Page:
Superhero powers - why being able to hear better than everyone else may not be good!
Some people can hear much better than others - they can hear people whispering in the next room, and be the first to hear a car or plane coming. But the flip side of this is that they also hear everything at the same loud frequency, and become overwhelmed and overstimulated easily.
When tested in the pediatrician's office, or at the school nurse, a child is complimented because he or she can actually hear better than the average child. But put that same child in a typical school classroom, and they can hear not only teacher, but also the chair squeaking, the pencil dropping, the whisperings of classmates, the person walking outside the doorway, and the bird outside the window chirping. Unfortunately, at the same time, he/she cannot attend solely to the teacher, and the attention is constantly wandering.
Many times the accommodation given is for extra time and/or an alternative location for tests. Take for example the student who is concentrating on the test and the room is quiet. Someone drops their pencil, and the child breaks his concentration and focuses on the sound. When getting back to the test, it is difficult for him to regain his concentration. His processing speed may not actually be slow, but he needs extra time because he is distracted.
Hypersensitive hearing is caused by an immature auditory system. When babies are quite small, if they hear a loud noise, they shake and sometimes cry. Their moro primitive reflex has been elicited - meaning that the shaking and crying is a reflex action, not something they control. With normal development, a person should be able to stand loud fireworks without flinching. However, if a student or older person has a "retained moro reflex" causing a strong reaction to noise, this reflex action can hold her back from success.
What to do?
Make sure hypersensitive hearing is the problem. Ask the child if they hear better than everyone else. Do they cover their ears in loud situations or avoid them altogether? An audiologist can confirm any suspicions.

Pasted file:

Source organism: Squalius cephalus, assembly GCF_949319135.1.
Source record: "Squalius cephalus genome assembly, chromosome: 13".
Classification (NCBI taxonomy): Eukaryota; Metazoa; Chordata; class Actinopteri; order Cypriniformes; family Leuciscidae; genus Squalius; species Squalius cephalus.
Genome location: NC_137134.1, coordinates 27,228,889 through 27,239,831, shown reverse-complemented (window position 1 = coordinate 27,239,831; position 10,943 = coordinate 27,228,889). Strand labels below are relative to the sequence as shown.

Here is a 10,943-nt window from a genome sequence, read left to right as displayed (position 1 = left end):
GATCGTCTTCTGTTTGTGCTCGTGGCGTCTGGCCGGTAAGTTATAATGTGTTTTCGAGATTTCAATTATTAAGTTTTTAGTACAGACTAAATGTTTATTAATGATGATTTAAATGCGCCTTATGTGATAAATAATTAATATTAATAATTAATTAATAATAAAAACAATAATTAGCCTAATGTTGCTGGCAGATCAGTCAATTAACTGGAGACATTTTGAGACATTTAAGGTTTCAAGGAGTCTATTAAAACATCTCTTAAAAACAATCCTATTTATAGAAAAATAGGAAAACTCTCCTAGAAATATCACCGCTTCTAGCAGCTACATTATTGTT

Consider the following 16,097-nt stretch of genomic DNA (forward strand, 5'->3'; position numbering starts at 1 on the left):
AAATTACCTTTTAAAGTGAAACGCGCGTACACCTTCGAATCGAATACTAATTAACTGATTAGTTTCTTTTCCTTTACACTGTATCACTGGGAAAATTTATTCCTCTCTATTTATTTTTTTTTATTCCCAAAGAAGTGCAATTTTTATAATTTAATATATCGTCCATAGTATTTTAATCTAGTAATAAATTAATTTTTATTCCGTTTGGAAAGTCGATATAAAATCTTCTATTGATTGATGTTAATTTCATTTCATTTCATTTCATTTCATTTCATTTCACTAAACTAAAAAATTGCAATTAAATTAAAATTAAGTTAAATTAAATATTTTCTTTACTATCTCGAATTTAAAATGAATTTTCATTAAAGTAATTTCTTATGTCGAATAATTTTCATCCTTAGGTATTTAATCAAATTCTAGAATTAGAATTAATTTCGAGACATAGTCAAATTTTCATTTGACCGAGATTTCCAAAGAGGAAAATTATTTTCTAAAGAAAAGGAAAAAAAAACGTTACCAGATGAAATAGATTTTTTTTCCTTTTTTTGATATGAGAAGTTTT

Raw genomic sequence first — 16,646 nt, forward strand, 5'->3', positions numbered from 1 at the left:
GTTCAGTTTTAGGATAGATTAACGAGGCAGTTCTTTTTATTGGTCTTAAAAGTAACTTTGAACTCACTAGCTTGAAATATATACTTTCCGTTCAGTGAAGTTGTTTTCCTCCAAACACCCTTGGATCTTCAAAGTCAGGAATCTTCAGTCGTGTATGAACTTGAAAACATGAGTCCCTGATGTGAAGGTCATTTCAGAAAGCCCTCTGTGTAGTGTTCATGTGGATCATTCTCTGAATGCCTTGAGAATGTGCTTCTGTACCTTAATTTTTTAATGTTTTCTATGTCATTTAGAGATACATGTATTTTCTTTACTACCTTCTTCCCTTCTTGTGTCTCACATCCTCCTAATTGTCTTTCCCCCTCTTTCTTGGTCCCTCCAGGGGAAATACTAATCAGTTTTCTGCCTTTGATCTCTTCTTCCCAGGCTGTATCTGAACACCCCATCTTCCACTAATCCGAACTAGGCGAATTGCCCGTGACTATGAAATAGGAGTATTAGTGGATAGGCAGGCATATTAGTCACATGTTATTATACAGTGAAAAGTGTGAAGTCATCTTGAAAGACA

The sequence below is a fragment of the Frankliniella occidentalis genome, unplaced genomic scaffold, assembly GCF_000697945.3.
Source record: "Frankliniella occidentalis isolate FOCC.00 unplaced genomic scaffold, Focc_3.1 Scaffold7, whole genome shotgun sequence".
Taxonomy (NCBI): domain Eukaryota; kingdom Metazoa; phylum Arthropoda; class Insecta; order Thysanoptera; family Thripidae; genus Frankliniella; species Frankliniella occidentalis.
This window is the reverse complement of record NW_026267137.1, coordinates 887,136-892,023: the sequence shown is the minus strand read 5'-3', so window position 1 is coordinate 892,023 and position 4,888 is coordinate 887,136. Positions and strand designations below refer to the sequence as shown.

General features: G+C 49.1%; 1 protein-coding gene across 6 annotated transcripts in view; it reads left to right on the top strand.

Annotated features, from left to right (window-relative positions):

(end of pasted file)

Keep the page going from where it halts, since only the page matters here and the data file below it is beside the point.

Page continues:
The next step is to "integrate the moro reflex" - which means replicate the stage in infancy which causes hypersensitivity.
The Starfish Module DVD and workbook of the Pyramid of Potential Series teaches you how to integrate the reflex, in just 5 minutes a day
For more information and to purchase visit: http://www.pyramidofpotential.com/products-for-parents/. Scroll down to see it for just $34.95 with free shipping! One parent wrote me this after her daughter had done the therapy for 30 days:
"On Thursday, her teacher called me. Of course, as I saw the caller ID I braced myself and answered the phone. She called to tell me that she had had the best week ever with her. (she has been in this classroom for most of 4th grade and all of this year). She went to 3 assemblies and walked right in and sat with her class. She has NEVER sat with her class. Recently she stood just inside the door but usually she is in the hallway crying with her hands over her ears, sweaty palms and terrified."
An alternative is to purchase the Growing Brains Everyday Curriculum. It includes integrating the moro reflex and 5 others, but also works on auditory processing, vision, reading, math, writing, memory, attention and processing speed. The curriculum guide includes full directions for 150 days, 10 minutes per day. The Worksheets and Overheads book is in full color and has over 175 pages. Growing Brains Everyday is on sale NOW until Saturday, November 9 in the download form. It is normally $134.95 for the print version, but for only $52 you can download the entire thing and print out a section at a time. Hurry! This ends Saturday! Go to http://store.payloadz.com/go?id=1778774 before you miss out!
Vision and colored overlays.
This article landed in my in-box, and I thought it might shed light and open our eyes to some information about vision: